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The Capital - 'This Place Matters' EP Review


1. Trouble

2. Harbour In A Storm

3. Rise Above It All

4. This Place Matters

5. Only Human

Some genres are best suited to smaller venues; bands start small (as most bands do) and blow away their audiences. They move from venue to venue, gradually increasing in size, before eventually (after a lot of album and ticket sales) they must start considering arenas and stadia. Sometimes bands will stick to what they’re good at, and don’t make this transition, sometimes they’ll try and fail, and sometimes they’ll succeed.

What then, of bands whose music suits the larger venue, but common-sense dictates that they must set their sights a little lower? I imagine that’s where The Capital might find themselves; they’ve developed a stadium rock sound but are currently playing to venues where you could fit 600 punters if they all volunteered to chop off their limbs. I hold my hands up (I still have them, I’ve never had to chop them off to get into a gig) I’ve not seen The Capital live, but I wonder how their sound suits the venues in which they currently ply their trade.

‘This Place Matters’ is an EP which you can imagine having foisted onto your iTunes without your consent, listening to a couple of times because, well it was free, then not really bothering with again, unless that’s your sort of thing. It starts promisingly enough with a gentle fuzz that gives way to a cracking bass heavy intro with crashing percussion for the opening track ‘Trouble’ but, for me, that intro was pretty much the highlight of the whole record. I like to listen to music a fair few times before I deliver my ill-informed judgement, but no matter how many times I’ve listened to this EP, I still find that I’ve forgotten it as soon as it finishes. ‘Rise Above It All’ is probably the stand out track, and really does show the potential of the band- with uncompromising guitar delivering a relentless riff which, along with a strong vocal, manages to deliver the goods. The rest of the record just washes over me, melodic rock catering for a mass market, with anthemic singalongs that, unfortunately I don’t want to sing along to.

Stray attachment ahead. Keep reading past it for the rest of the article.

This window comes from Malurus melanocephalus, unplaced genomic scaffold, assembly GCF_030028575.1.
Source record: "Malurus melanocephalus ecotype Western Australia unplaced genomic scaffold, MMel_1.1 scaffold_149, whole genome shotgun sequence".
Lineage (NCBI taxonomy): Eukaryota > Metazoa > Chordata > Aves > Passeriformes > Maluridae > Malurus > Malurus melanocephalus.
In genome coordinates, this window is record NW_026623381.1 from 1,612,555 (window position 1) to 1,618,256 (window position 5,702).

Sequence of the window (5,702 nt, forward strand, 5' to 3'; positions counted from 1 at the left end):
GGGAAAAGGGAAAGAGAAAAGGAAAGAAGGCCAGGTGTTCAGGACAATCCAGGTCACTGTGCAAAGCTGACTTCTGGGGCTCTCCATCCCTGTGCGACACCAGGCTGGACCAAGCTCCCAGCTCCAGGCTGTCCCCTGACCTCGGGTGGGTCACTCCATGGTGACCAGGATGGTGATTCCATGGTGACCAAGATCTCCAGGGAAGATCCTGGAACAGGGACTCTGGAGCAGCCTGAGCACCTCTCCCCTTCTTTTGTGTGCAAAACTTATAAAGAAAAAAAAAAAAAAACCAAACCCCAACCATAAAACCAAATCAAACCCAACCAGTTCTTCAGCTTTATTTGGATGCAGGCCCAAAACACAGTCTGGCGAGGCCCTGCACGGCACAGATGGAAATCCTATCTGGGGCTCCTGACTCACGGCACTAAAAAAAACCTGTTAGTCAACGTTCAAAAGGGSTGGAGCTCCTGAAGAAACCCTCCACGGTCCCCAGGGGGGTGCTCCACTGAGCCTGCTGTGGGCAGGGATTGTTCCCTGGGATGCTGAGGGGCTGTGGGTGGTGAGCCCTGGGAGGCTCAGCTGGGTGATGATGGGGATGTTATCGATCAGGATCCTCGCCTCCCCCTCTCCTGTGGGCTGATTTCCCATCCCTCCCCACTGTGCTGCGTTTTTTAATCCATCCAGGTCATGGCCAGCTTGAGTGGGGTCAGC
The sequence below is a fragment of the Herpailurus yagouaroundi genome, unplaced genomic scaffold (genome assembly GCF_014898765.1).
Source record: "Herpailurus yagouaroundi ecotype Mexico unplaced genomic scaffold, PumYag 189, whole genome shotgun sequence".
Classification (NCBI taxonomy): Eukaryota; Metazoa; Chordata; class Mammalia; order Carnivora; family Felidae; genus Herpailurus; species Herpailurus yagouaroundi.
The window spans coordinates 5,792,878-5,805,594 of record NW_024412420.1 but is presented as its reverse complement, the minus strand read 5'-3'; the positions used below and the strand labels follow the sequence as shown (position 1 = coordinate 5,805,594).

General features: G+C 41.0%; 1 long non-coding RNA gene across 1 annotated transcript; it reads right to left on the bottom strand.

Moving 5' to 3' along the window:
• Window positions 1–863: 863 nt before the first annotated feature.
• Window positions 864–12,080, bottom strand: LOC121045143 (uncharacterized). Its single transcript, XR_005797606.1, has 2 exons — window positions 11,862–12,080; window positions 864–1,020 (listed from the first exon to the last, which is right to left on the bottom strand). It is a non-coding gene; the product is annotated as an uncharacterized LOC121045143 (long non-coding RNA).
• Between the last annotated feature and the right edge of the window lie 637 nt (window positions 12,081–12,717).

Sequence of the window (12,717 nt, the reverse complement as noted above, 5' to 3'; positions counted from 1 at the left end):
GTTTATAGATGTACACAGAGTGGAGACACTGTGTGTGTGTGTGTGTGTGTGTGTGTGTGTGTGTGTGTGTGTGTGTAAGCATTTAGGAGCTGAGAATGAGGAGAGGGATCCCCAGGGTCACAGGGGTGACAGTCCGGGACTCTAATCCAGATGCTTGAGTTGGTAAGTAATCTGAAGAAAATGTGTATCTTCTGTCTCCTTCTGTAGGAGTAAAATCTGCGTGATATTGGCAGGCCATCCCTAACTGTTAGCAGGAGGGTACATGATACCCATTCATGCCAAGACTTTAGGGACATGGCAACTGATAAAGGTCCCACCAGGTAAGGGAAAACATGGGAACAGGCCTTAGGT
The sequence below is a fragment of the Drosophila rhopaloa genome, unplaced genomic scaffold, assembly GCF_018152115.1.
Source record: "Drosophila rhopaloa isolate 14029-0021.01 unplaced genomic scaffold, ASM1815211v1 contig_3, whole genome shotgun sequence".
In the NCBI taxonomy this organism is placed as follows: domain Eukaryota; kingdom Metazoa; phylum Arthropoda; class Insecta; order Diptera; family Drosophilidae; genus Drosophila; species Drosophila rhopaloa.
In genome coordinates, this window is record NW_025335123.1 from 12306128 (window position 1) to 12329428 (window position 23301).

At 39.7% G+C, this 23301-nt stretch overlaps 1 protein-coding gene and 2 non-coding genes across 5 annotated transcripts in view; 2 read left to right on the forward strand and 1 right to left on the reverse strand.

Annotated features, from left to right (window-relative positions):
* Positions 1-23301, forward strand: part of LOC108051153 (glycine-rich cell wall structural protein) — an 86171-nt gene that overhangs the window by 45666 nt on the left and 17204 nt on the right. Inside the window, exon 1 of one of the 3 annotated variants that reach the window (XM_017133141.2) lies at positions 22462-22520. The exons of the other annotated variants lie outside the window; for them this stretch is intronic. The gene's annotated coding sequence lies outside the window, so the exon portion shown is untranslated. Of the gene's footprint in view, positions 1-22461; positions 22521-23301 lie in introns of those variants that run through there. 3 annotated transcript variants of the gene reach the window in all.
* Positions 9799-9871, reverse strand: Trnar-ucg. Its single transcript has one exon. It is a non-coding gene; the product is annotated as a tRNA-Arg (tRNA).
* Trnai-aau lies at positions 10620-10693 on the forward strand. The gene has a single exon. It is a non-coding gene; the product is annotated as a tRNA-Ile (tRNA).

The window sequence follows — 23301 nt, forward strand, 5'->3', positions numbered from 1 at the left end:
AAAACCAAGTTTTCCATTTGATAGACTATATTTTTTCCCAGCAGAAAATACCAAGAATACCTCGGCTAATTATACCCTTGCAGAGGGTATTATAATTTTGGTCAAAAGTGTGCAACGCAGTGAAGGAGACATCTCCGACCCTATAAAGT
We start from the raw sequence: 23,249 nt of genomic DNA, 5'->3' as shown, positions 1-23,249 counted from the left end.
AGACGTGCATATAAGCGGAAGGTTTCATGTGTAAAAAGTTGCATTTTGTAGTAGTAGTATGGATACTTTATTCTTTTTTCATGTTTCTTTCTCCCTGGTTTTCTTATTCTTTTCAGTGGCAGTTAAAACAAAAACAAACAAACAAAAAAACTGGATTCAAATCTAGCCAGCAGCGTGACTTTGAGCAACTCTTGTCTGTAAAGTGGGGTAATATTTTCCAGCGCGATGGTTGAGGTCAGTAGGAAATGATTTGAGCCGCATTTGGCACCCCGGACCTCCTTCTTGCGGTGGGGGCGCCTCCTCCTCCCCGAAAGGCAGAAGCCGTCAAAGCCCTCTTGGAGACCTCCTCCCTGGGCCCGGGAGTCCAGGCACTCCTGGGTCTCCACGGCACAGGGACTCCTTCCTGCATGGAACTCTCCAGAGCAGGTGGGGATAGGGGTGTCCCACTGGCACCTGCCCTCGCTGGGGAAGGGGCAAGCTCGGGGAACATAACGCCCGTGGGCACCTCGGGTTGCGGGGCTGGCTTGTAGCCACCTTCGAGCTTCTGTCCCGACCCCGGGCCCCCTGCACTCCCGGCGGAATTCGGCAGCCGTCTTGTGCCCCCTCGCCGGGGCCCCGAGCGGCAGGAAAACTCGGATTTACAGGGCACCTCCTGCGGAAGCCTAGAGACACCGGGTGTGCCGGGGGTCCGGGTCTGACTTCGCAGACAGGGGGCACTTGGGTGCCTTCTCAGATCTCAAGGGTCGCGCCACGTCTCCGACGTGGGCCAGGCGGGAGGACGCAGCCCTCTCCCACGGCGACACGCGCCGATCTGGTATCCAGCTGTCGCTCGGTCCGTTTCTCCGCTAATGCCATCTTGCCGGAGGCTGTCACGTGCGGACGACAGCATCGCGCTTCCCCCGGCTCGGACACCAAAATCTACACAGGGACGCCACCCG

The Capital have a heart-breaking backstory; Andy and Rob used to play with Failsafe, whose guitarist and some time lead vocalist sadly died suddenly in early 2015. Failsafe played genuinely exciting rock music, with absolutely no let up, and would have undoubtedly smashed their gigs in smaller venues, quite how they would have fared in stadia, will never be known. Like the Foos rose from the ashes of Nirvana, producing a less abrasive and perhaps less exciting sound, so The Capital have emerged from the sad demise of Failsafe. Whether they go on to fill the arena and stadia that their music seems to aspire to, remains to be seen.

Review - Jon Stokes

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